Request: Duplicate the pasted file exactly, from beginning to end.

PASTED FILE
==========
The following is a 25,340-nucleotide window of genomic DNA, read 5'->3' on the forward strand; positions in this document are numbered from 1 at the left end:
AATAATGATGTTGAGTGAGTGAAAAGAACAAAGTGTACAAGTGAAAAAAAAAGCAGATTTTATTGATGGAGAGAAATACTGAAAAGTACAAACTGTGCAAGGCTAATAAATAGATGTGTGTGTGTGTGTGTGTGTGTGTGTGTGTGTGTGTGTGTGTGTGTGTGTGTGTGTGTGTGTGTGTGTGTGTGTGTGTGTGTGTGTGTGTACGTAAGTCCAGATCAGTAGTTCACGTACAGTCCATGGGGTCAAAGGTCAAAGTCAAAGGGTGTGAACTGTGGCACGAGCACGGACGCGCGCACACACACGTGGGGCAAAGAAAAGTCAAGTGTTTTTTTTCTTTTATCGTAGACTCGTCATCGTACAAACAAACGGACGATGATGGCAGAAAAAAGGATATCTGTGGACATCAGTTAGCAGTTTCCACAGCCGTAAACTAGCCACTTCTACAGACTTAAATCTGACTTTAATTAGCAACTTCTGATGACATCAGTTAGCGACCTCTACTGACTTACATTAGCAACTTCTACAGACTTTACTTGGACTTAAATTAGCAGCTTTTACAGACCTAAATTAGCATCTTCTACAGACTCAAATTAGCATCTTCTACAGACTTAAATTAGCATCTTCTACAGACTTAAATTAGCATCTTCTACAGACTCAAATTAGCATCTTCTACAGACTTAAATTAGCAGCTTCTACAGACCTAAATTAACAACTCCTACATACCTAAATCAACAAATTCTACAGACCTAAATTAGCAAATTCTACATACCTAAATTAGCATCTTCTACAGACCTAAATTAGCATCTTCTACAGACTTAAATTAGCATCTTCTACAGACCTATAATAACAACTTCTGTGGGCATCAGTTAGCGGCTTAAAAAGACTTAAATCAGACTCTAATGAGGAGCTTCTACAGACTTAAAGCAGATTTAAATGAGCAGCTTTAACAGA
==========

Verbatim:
The following is a 25,340-nucleotide window of genomic DNA, read 5'->3' on the forward strand; positions in this document are numbered from 1 at the left end:
AATAATGATGTTGAGTGAGTGAAAAGAACAAAGTGTACAAGTGAAAAAAAAAGCAGATTTTATTGATGGAGAGAAATACTGAAAAGTACAAACTGTGCAAGGCTAATAAATAGATGTGTGTGTGTGTGTGTGTGTGTGTGTGTGTGTGTGTGTGTGTGTGTGTGTGTGTGTGTGTGTGTGTGTGTGTGTGTGTGTGTGTGTGTGTACGTAAGTCCAGATCAGTAGTTCACGTACAGTCCATGGGGTCAAAGGTCAAAGTCAAAGGGTGTGAACTGTGGCACGAGCACGGACGCGCGCACACACACGTGGGGCAAAGAAAAGTCAAGTGTTTTTTTTCTTTTATCGTAGACTCGTCATCGTACAAACAAACGGACGATGATGGCAGAAAAAAGGATATCTGTGGACATCAGTTAGCAGTTTCCACAGCCGTAAACTAGCCACTTCTACAGACTTAAATCTGACTTTAATTAGCAACTTCTGATGACATCAGTTAGCGACCTCTACTGACTTACATTAGCAACTTCTACAGACTTTACTTGGACTTAAATTAGCAGCTTTTACAGACCTAAATTAGCATCTTCTACAGACTCAAATTAGCATCTTCTACAGACTTAAATTAGCATCTTCTACAGACTTAAATTAGCATCTTCTACAGACTCAAATTAGCATCTTCTACAGACTTAAATTAGCAGCTTCTACAGACCTAAATTAACAACTCCTACATACCTAAATCAACAAATTCTACAGACCTAAATTAGCAAATTCTACATACCTAAATTAGCATCTTCTACAGACCTAAATTAGCATCTTCTACAGACTTAAATTAGCATCTTCTACAGACCTATAATAACAACTTCTGTGGGCATCAGTTAGCGGCTTAAAAAGACTTAAATCAGACTCTAATGAGGAGCTTCTACAGACTTAAAGCAGATTTAAATGAGCAGCTTTAACAGA